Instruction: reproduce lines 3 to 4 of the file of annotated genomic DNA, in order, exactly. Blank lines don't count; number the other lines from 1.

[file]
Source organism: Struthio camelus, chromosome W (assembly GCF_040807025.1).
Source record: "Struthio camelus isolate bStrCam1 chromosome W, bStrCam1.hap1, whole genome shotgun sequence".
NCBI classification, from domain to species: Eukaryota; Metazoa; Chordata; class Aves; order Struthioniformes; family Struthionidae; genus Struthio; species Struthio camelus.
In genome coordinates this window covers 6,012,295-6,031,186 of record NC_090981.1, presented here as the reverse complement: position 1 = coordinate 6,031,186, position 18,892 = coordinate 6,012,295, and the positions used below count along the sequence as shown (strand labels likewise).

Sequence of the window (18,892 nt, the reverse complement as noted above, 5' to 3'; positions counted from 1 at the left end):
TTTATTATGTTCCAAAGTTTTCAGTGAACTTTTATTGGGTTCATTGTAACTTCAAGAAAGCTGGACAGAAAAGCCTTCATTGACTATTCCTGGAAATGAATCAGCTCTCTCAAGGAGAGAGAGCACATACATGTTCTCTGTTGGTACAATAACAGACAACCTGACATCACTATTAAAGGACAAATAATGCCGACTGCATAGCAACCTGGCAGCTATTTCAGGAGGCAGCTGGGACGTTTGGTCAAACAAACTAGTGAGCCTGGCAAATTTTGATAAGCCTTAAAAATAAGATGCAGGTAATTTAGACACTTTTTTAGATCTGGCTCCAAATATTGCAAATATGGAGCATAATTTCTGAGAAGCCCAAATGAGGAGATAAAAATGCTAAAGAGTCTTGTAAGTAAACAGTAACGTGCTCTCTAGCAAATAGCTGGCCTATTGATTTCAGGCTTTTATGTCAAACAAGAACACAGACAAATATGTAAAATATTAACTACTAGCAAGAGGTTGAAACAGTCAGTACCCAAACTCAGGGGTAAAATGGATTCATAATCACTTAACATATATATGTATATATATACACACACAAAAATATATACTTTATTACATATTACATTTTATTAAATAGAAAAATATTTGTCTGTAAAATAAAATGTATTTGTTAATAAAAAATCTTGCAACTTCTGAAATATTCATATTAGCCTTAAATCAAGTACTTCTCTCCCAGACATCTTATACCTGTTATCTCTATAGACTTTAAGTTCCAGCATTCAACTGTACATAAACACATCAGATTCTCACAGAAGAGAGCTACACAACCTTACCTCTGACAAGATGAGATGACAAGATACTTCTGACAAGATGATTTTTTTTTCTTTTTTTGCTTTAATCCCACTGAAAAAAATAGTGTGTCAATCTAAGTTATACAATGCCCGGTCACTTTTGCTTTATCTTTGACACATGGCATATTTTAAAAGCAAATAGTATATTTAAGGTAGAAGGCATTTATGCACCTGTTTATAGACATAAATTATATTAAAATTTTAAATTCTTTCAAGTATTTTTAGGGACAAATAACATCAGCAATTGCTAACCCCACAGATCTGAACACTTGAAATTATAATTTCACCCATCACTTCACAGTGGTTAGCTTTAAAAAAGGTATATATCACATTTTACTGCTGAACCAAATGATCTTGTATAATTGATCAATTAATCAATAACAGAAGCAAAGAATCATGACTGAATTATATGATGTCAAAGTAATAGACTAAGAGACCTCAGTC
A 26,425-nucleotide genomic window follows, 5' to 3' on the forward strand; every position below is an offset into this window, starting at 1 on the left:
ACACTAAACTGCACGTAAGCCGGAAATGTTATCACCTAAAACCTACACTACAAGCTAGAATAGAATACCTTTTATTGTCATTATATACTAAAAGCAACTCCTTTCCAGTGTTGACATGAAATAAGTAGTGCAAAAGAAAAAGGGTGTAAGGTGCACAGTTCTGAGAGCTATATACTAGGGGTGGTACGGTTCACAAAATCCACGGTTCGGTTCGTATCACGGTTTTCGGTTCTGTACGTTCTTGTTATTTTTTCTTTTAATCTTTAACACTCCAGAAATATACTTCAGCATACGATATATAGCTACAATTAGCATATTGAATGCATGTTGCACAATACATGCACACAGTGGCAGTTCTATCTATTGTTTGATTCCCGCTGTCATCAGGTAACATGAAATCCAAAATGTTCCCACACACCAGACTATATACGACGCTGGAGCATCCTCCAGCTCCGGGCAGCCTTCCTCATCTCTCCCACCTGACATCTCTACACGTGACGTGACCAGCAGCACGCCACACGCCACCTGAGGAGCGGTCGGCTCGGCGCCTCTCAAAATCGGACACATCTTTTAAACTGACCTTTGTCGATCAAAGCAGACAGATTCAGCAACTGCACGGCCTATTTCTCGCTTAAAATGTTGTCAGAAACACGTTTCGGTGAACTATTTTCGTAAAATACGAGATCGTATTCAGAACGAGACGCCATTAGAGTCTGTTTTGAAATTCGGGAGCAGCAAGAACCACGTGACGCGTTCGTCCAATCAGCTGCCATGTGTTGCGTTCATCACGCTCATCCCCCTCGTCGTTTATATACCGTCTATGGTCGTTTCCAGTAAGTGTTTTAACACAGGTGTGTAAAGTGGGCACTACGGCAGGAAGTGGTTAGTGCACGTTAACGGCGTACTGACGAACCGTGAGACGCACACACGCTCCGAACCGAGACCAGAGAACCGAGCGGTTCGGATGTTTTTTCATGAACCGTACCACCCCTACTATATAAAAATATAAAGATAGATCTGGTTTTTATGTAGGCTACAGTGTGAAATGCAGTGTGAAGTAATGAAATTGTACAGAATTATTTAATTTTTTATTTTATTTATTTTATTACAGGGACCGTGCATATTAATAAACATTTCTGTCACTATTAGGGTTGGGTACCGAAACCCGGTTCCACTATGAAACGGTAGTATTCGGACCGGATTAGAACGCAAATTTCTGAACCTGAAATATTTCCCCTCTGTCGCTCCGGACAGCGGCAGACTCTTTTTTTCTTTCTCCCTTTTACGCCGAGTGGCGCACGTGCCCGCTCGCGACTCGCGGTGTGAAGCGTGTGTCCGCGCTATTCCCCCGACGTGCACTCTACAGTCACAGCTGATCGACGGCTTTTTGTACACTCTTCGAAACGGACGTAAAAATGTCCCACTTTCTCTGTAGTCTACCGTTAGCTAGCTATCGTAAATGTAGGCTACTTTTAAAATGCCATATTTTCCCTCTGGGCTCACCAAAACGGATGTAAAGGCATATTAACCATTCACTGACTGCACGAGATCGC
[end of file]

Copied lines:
NCBI classification, from domain to species: Eukaryota; Metazoa; Chordata; class Aves; order Struthioniformes; family Struthionidae; genus Struthio; species Struthio camelus.
In genome coordinates this window covers 6,012,295-6,031,186 of record NC_090981.1, presented here as the reverse complement: position 1 = coordinate 6,031,186, position 18,892 = coordinate 6,012,295, and the positions used below count along the sequence as shown (strand labels likewise).